NCCM cautiously welcomes redress system for Canadian travelers

-For Immediate Release-

(Ottawa– November 22, 2016) The National Council of Canadian Muslims (NCCM), a prominent civil liberties & advocacy organization, is cautiously welcoming news that the federal government has approved a redress system to protect Canadian travellers.

According to the Globe and Mail, the redress system will allow Canadians to apply for a unique identification number if their name matches the name of someone on a no-fly list. This number will allow travellers to avoid unnecessary travel delays and help free up resources which would otherwise be tied up in resolving issues.

“This is a positive step in the right direction for the over fifty families who have young children and infants on no-fly lists, as well as for adults who face false positives,” says NCCM Executive Director Ihsaan Gardee. “However, there is still a ways to go and much remains unknown. We still don’t know, for example, how one gets removed from the list and while this assumes an end to the process, the law itself and the secrecy surrounding the review process remain.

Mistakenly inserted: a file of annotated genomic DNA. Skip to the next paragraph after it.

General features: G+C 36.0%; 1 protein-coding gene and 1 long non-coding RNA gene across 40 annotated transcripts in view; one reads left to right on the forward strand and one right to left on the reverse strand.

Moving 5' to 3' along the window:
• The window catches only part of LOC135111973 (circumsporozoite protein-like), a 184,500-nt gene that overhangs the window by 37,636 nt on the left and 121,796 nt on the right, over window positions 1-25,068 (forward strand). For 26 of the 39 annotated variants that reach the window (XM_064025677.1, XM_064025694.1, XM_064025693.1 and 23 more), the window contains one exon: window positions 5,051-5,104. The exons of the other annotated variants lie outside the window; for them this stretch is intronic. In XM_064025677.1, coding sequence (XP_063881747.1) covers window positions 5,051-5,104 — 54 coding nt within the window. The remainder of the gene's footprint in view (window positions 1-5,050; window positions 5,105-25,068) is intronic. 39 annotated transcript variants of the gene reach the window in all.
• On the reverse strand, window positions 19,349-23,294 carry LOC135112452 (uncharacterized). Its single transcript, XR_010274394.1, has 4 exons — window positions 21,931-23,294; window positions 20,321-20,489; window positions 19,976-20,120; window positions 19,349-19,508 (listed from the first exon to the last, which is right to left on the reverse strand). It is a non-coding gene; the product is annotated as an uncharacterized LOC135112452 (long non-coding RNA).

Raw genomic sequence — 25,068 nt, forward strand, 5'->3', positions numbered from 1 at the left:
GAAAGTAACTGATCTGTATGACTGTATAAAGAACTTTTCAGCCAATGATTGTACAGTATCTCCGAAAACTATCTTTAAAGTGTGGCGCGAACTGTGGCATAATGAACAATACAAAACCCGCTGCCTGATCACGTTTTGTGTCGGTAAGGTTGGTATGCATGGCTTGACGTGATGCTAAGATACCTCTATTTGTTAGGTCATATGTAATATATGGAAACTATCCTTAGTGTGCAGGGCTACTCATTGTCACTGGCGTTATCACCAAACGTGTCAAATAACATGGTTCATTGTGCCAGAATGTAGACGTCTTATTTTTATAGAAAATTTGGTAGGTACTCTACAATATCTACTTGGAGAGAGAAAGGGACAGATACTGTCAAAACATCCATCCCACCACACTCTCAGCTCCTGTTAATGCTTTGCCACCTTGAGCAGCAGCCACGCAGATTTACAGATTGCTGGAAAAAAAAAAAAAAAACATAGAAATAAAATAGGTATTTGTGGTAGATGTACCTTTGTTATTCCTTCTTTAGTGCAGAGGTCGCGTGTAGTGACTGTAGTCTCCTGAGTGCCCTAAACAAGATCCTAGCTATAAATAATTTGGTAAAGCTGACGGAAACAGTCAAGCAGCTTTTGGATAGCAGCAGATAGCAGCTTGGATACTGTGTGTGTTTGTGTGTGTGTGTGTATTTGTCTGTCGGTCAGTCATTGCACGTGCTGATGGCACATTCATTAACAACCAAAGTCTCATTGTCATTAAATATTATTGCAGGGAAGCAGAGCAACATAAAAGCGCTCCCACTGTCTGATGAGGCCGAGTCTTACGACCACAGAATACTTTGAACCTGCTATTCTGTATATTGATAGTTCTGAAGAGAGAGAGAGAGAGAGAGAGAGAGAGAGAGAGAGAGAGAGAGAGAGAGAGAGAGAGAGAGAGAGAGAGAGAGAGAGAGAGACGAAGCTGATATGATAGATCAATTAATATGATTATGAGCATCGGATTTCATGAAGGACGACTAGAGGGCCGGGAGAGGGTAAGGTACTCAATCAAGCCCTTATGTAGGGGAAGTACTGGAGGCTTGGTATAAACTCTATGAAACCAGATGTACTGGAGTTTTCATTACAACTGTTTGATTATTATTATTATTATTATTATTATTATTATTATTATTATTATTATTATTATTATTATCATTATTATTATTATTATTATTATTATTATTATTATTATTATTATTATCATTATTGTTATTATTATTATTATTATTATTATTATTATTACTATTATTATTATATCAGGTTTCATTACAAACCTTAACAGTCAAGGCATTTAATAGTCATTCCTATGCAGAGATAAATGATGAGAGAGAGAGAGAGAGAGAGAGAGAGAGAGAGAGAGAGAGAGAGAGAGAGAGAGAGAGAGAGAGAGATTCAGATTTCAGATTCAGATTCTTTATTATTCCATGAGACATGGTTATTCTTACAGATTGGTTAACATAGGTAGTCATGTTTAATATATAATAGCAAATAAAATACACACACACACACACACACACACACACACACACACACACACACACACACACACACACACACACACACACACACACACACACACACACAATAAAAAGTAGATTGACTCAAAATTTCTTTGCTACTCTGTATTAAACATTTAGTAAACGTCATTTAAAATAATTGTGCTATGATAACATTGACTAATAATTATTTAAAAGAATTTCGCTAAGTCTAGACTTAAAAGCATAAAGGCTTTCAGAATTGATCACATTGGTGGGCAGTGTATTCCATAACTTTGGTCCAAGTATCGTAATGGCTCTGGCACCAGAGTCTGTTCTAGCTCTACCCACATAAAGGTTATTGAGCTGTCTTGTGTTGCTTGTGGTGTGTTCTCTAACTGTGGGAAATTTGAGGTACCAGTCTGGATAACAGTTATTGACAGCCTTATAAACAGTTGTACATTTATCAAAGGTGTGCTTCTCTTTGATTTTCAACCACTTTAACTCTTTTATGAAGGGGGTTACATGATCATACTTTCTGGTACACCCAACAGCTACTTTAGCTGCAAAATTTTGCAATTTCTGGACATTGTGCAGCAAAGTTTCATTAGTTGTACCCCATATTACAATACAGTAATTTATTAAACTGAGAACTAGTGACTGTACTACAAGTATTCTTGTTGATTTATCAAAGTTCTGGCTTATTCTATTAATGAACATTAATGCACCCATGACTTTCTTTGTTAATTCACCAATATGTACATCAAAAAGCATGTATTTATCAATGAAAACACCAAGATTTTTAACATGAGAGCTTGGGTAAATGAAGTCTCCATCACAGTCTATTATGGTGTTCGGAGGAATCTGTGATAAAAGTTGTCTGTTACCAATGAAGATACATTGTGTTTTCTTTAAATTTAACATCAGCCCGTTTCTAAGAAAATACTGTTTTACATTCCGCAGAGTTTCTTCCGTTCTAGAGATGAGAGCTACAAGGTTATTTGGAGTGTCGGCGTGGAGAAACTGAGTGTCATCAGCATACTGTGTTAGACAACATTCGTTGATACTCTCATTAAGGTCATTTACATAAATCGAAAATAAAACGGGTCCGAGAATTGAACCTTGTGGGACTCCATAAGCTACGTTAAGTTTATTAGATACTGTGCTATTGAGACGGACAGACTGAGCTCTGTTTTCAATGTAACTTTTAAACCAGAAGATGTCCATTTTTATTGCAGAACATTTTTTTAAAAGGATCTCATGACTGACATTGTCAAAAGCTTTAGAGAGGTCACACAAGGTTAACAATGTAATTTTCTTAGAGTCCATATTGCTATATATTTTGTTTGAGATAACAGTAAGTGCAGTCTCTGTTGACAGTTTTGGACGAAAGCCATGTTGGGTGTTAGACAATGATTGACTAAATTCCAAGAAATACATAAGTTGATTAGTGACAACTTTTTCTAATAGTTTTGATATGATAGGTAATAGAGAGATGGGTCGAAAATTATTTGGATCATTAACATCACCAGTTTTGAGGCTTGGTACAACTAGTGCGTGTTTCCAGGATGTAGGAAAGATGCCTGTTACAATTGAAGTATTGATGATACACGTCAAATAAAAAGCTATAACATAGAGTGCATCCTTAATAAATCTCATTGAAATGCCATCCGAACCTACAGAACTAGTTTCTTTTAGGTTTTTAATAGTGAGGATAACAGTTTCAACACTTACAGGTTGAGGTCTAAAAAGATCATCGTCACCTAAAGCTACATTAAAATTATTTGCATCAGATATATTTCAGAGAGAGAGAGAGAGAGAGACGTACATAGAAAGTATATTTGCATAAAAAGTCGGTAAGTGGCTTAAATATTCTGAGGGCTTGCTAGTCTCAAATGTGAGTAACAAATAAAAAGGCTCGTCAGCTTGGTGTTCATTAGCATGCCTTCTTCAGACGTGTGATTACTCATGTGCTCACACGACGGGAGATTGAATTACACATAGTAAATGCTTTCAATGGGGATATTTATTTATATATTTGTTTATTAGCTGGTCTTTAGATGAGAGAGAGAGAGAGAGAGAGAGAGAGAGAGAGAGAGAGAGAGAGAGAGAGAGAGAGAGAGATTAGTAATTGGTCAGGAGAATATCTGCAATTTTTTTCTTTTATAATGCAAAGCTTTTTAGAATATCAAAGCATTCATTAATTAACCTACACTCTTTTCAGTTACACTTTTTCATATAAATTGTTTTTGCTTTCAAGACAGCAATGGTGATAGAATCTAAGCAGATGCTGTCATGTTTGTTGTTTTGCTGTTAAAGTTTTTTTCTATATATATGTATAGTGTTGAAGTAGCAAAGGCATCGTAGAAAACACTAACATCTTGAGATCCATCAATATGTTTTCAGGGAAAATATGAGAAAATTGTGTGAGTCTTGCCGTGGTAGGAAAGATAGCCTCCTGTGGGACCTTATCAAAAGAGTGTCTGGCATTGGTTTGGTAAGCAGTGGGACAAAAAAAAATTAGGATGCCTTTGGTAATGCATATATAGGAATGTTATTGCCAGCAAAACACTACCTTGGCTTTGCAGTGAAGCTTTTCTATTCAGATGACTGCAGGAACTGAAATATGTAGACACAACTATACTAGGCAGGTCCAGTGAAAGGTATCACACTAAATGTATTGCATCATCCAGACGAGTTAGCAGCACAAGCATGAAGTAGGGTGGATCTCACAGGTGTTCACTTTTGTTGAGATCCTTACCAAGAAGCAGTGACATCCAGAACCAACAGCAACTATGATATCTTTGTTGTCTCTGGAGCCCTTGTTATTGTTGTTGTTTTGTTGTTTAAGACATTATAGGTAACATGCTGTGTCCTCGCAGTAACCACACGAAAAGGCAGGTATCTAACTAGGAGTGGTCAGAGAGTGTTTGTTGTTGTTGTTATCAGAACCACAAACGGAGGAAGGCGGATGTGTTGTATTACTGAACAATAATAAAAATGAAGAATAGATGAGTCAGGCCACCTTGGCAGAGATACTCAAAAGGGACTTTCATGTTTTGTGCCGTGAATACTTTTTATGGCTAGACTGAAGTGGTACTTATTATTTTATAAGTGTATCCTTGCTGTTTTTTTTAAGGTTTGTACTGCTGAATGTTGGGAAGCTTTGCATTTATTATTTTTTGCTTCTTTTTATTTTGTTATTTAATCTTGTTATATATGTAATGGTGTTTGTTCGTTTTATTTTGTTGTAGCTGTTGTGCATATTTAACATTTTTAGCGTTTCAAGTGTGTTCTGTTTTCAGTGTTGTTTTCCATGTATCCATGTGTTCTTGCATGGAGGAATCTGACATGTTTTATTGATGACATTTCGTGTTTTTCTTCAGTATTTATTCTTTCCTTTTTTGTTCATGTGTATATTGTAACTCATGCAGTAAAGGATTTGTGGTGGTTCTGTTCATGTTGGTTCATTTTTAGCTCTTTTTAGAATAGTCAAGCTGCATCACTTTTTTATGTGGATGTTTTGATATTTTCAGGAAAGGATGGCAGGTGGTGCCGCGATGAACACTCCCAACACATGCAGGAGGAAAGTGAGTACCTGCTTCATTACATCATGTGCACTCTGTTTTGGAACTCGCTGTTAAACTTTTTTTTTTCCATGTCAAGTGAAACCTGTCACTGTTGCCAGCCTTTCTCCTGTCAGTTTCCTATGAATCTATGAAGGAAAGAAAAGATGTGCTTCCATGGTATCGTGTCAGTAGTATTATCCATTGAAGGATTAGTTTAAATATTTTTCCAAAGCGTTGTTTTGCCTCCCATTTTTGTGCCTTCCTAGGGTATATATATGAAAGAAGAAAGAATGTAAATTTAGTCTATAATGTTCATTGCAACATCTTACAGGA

“Canadians of all faiths and backgrounds who have been impacted by no-fly lists look forward to the actual implementation of this new redress policy and its outcomes.”

Khadija Cajee, mother of Syed Adam Ahmed, the six-year-old whose experience flying to Boston garnered international headlines when his father tweeted an Air Canada message showing his son was “Deemed High Profile”, says this news signifies progress.

“We welcome the official announcement from Ottawa yesterday regarding the approval of a no-fly redress system and are glad that the government is sincerely working toward fulfilling its commitment to fixing the system,” said Cajee in a statement. “We have advocated on behalf of children who found themselves inadvertently caught up in this system. This is positive news for all innocent people who may have found themselves affected. This is a step toward the finish line and we look forward to crossing that line soon.”

Last June, the federal government also established a Passenger Protect Inquiries Office which it said would provide passengers an avenue to appeal a discovery that their name is on a Canadian no-fly list.